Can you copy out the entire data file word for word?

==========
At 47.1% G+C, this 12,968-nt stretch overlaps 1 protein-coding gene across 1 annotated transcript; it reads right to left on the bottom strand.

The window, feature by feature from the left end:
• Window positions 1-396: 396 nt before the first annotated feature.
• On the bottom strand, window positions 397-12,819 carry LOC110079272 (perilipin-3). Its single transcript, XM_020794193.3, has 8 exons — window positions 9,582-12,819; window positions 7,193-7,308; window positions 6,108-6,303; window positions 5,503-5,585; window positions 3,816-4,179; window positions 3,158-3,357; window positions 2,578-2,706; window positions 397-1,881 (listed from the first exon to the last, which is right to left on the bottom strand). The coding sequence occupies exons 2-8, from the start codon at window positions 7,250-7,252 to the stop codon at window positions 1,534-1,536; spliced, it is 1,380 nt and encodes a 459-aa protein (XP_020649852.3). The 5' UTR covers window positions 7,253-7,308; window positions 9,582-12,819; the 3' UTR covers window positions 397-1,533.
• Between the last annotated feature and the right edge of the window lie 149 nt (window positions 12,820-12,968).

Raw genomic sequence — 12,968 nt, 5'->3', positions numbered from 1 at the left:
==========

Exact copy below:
At 47.1% G+C, this 12,968-nt stretch overlaps 1 protein-coding gene across 1 annotated transcript; it reads right to left on the bottom strand.

The window, feature by feature from the left end:
• Window positions 1-396: 396 nt before the first annotated feature.
• On the bottom strand, window positions 397-12,819 carry LOC110079272 (perilipin-3). Its single transcript, XM_020794193.3, has 8 exons — window positions 9,582-12,819; window positions 7,193-7,308; window positions 6,108-6,303; window positions 5,503-5,585; window positions 3,816-4,179; window positions 3,158-3,357; window positions 2,578-2,706; window positions 397-1,881 (listed from the first exon to the last, which is right to left on the bottom strand). The coding sequence occupies exons 2-8, from the start codon at window positions 7,250-7,252 to the stop codon at window positions 1,534-1,536; spliced, it is 1,380 nt and encodes a 459-aa protein (XP_020649852.3). The 5' UTR covers window positions 7,253-7,308; window positions 9,582-12,819; the 3' UTR covers window positions 397-1,533.
• Between the last annotated feature and the right edge of the window lie 149 nt (window positions 12,820-12,968).

Raw genomic sequence — 12,968 nt, 5'->3', positions numbered from 1 at the left: